Peter (cont’d): But we also had the COVID circumstances, which allowed for a call for the use of absentee ballots in a looser manner and in a more generous manner than ever before in American history. The absentee ballot regime was absolutely against the law in some states. State legislators didn’t want it but their state attorney generals without legitimate power said they had to be used this way. We ended up with ballot counts in some states that aroused a lot of suspicion. When early complaints were taken to some of the relevant courts, the courts generally said, “You don’t have standing to bring an argument, therefore we’re not going to hear it.” The ‘you don’t have standing’ position was promptly interpreted by the liberal press to say there’s no evidence. No standing and no evidence are two entirely different things. That may well have been the case that some of the people who did come forward did not have standing, or that they prematurely brought forward evidence that was not very substantial or credible. I’m perfectly happy to hear those arguments as well, but I do think we end up with an election in which for a great many Americans, including me, there’s an asterisk on the election. It doesn’t mean that at this stage it’s provably falsified, I think that there is substantial evidence in some states like Wisconsin that might go that far. But none of those have been properly adjudicated yet. In any way, a year into President Biden’s presidency it doesn’t make any difference. He is the president. But there is a sense among many millions, let’s say at least 75 million Americans, that this election was compromised and that the legitimacy of future elections is in question if the same balloting techniques are permitted to occur yet again in the midterms and in the next presidential election.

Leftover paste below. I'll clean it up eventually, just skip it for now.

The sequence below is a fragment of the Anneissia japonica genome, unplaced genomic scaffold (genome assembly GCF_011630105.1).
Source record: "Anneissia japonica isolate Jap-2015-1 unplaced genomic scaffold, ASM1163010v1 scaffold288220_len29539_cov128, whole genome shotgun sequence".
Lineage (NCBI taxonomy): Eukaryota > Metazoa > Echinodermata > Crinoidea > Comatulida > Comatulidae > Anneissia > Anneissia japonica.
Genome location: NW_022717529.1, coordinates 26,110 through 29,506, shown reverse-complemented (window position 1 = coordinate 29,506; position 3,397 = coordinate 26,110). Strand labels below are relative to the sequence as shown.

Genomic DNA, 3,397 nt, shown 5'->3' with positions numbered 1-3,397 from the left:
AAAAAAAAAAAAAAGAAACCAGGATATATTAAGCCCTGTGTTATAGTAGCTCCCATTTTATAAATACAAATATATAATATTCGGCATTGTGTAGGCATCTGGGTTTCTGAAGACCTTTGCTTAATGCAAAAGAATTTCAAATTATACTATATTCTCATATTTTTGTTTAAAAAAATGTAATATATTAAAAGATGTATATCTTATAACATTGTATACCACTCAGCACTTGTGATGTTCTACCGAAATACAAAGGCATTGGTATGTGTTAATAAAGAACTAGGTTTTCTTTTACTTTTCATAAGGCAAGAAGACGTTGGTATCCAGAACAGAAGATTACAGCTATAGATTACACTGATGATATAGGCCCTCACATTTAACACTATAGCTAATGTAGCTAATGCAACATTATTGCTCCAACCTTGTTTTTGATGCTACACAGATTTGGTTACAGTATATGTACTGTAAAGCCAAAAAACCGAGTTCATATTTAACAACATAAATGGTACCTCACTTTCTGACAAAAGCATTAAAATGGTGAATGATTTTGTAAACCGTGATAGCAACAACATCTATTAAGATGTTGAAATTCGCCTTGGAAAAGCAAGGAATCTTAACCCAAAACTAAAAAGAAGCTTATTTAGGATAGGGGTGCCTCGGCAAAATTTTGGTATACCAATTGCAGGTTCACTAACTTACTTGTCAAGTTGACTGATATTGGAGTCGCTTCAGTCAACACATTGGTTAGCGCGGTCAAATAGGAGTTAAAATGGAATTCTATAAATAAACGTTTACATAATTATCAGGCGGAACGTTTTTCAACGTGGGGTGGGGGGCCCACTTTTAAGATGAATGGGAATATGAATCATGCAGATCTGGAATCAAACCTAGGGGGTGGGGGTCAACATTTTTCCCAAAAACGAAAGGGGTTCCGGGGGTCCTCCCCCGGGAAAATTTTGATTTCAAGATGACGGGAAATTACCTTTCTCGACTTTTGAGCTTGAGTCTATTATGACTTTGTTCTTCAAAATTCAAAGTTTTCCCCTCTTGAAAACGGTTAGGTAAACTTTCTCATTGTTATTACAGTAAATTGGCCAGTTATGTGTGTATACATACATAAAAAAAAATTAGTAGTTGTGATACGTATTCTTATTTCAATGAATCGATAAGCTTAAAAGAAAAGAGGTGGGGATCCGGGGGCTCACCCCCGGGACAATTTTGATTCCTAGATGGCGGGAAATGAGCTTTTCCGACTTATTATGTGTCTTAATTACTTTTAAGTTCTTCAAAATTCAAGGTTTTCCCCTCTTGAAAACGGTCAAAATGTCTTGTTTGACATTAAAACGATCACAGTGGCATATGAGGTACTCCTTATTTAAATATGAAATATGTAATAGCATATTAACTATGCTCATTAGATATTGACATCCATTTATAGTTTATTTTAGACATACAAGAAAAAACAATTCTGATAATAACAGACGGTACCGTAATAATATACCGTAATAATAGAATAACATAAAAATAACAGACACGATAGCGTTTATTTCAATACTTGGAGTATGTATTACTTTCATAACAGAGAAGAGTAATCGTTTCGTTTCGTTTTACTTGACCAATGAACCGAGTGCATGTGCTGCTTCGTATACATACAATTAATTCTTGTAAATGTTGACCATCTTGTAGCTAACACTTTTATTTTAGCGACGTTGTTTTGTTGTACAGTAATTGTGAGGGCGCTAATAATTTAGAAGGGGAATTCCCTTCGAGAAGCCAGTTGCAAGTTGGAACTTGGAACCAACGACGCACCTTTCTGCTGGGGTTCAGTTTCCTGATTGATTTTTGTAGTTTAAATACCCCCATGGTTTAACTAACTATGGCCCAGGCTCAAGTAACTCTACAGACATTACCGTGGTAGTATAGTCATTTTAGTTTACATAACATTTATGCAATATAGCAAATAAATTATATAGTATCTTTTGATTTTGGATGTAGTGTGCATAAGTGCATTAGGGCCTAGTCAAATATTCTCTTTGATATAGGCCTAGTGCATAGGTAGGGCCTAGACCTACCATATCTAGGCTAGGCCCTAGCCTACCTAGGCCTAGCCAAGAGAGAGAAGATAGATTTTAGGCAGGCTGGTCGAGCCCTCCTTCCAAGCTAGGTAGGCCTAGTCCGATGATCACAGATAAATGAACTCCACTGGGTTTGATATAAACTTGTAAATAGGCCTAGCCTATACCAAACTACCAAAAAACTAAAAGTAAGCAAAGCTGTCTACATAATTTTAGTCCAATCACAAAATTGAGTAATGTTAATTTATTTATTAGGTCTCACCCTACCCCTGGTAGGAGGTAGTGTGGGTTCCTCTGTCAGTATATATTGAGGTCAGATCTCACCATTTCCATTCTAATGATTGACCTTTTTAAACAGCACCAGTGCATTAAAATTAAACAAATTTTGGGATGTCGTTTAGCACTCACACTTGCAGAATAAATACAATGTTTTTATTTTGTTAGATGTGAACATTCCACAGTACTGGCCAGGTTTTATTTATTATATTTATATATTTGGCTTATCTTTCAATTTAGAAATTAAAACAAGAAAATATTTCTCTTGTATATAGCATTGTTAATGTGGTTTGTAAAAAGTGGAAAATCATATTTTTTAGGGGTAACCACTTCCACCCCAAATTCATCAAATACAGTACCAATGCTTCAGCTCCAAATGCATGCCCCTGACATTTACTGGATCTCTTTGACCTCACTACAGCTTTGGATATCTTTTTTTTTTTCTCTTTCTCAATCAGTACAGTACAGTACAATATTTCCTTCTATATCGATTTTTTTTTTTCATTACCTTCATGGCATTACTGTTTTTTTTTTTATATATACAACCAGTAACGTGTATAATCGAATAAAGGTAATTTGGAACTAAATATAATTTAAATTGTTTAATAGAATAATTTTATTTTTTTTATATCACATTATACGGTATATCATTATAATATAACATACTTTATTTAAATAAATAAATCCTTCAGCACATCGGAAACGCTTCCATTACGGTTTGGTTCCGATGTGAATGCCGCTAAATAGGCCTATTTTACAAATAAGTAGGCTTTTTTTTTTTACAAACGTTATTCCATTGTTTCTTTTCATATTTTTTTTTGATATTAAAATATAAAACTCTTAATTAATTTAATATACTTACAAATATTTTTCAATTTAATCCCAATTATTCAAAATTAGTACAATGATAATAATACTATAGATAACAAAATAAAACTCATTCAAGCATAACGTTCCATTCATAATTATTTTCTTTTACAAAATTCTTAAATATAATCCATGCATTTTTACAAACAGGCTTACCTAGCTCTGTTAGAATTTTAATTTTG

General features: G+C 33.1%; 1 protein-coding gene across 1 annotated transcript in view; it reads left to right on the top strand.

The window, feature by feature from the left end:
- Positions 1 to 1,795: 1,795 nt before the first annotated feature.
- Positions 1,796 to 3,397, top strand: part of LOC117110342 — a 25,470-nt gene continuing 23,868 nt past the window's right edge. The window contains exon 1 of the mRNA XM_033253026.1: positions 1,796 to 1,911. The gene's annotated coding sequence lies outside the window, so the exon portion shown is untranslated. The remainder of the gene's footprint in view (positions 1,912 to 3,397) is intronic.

A small note here: 75 million is the number of Trump voters, and not all Trump voters believe the 2020 election was illegitimate, and it’s also questionable how much many of the ones who would say that on a survey really truly believe it. So this is just to say that Wood’s claim that 75 million Americans believe the election was compromised is just way overstating the number. And of course, many millions of people believing something doesn’t mean anything; remember that on surveys, ⅓ of Hillary Clinton voters in 2016 said that they thought Trump wasn’t a legitimate president. Back to the interview…